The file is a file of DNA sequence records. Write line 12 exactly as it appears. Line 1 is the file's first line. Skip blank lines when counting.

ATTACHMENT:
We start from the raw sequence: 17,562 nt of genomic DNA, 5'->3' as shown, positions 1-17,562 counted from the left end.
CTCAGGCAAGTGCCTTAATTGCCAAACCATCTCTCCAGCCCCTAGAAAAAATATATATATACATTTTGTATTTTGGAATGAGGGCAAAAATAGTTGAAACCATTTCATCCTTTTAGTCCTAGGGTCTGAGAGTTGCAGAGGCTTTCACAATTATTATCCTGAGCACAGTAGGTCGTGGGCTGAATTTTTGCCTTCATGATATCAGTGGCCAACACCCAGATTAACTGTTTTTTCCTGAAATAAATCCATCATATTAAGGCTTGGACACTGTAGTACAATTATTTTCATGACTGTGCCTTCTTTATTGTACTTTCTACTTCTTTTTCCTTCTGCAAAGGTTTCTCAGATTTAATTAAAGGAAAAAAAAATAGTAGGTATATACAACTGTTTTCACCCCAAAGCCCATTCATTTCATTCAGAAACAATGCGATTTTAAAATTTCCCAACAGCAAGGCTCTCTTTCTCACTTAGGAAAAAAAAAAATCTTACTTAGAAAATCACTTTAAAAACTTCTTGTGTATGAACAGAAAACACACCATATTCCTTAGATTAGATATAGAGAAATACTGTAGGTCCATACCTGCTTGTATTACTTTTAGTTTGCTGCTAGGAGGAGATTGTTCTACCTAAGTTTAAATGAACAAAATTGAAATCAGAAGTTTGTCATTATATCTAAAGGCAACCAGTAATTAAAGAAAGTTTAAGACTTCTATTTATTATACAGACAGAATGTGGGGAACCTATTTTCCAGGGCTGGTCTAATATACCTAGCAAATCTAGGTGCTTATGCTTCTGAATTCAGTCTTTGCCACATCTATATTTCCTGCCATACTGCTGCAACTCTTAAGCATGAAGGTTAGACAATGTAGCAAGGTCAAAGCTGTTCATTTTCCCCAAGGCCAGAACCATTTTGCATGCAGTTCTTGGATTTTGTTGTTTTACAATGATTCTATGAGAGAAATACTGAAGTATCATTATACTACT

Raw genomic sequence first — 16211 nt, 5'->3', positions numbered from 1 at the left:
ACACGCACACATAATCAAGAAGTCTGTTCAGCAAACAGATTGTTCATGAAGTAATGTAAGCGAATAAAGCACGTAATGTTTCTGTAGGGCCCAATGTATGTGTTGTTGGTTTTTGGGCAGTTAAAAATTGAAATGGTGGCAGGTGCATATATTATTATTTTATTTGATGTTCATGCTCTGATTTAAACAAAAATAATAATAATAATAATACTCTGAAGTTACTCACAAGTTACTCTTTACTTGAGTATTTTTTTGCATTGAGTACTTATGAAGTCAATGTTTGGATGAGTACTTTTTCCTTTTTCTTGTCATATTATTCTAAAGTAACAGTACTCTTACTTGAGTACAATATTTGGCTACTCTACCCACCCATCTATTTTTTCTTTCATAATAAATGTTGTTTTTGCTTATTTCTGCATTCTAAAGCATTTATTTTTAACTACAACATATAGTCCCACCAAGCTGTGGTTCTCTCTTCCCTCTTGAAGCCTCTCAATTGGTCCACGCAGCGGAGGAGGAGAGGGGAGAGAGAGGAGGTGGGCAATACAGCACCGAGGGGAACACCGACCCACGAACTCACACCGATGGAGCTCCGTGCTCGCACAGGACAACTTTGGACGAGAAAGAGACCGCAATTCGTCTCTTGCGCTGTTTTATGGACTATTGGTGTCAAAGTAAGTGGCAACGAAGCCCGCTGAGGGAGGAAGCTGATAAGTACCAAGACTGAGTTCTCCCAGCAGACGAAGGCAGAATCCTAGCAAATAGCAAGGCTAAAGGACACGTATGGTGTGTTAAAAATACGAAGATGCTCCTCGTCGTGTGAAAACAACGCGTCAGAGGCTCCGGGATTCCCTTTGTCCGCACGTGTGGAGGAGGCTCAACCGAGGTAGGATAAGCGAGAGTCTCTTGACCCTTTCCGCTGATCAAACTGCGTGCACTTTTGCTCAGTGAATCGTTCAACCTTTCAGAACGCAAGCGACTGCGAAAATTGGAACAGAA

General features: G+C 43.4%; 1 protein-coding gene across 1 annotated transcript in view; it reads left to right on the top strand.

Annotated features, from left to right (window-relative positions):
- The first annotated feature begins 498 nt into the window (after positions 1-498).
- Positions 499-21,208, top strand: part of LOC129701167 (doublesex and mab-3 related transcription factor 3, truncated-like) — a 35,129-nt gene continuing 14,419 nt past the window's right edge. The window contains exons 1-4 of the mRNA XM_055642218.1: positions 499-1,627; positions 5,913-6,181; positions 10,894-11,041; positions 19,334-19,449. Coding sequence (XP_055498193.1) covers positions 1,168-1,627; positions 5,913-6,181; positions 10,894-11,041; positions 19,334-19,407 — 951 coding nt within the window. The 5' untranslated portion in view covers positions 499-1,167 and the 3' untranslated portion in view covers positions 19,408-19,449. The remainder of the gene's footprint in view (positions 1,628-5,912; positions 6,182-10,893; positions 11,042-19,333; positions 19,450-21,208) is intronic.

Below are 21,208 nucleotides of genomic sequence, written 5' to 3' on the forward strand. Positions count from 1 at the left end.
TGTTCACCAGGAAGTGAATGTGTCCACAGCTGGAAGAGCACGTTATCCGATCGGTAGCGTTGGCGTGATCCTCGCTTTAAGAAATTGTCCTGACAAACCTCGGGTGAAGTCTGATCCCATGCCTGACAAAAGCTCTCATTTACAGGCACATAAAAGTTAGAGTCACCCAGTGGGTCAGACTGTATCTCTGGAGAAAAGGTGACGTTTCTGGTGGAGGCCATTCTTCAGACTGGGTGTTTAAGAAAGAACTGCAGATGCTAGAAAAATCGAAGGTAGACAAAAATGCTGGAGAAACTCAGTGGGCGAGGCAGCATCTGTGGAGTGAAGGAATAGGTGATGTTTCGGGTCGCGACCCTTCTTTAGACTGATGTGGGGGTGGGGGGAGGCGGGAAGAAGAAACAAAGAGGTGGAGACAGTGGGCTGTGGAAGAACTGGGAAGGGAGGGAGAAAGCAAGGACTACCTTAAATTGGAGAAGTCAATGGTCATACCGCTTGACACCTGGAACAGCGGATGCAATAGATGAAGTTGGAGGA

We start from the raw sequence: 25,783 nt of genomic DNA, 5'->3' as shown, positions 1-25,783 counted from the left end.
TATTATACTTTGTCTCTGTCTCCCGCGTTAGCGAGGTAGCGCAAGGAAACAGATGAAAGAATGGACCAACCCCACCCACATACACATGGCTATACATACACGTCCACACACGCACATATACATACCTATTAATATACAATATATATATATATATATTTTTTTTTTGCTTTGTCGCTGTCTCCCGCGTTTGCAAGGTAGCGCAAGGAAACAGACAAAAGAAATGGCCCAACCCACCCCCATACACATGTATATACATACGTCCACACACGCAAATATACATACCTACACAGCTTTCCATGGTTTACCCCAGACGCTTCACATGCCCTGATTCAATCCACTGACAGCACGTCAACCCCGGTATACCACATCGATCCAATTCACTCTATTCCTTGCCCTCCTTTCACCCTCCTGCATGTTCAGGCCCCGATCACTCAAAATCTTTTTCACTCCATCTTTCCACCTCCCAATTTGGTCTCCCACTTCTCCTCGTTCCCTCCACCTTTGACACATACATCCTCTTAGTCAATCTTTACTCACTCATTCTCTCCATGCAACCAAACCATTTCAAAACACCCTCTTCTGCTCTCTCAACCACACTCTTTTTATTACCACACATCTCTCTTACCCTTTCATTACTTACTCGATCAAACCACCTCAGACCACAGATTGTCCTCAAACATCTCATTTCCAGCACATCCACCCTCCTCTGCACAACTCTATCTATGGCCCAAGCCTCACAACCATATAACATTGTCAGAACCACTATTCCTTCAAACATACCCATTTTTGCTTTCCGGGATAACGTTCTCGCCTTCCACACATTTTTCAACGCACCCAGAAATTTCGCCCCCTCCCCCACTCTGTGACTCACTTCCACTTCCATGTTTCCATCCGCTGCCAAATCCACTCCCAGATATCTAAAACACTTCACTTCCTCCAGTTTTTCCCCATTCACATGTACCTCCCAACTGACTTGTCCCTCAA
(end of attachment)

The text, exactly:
TATTATACTTTGTCTCTGTCTCCCGCGTTAGCGAGGTAGCGCAAGGAAACAGATGAAAGAATGGACCAACCCCACCCACATACACATGGCTATACATACACGTCCACACACGCACATATACATACCTATTAATATACAATATATATATATATATATTTTTTTTTTGCTTTGTCGCTGTCTCCCGCGTTTGCAAGGTAGCGCAAGGAAACAGACAAAAGAAATGGCCCAACCCACCCCCATACACATGTATATACATACGTCCACACACGCAAATATACATACCTACACAGCTTTCCATGGTTTACCCCAGACGCTTCACATGCCCTGATTCAATCCACTGACAGCACGTCAACCCCGGTATACCACATCGATCCAATTCACTCTATTCCTTGCCCTCCTTTCACCCTCCTGCATGTTCAGGCCCCGATCACTCAAAATCTTTTTCACTCCATCTTTCCACCTCCCAATTTGGTCTCCCACTTCTCCTCGTTCCCTCCACCTTTGACACATACATCCTCTTAGTCAATCTTTACTCACTCATTCTCTCCATGCAACCAAACCATTTCAAAACACCCTCTTCTGCTCTCTCAACCACACTCTTTTTATTACCACACATCTCTCTTACCCTTTCATTACTTACTCGATCAAACCACCTCAGACCACAGATTGTCCTCAAACATCTCATTTCCAGCACATCCACCCTCCTCTGCACAACTCTATCTATGGCCCAAGCCTCACAACCATATAACATTGTCAGAACCACTATTCCTTCAAACATACCCATTTTTGCTTTCCGGGATAACGTTCTCGCCTTCCACACATTTTTCAACGCACCCAGAAATTTCGCCCCCTCCCCCACTCTGTGACTCACTTCCACTTCCATGTTTCCATCCGCTGCCAAATCCACTCCCAGATATCTAAAACACTTCACTTCCTCCAGTTTTTCCCCATTCACATGTACCTCCCAACTGACTTGTCCCTCAA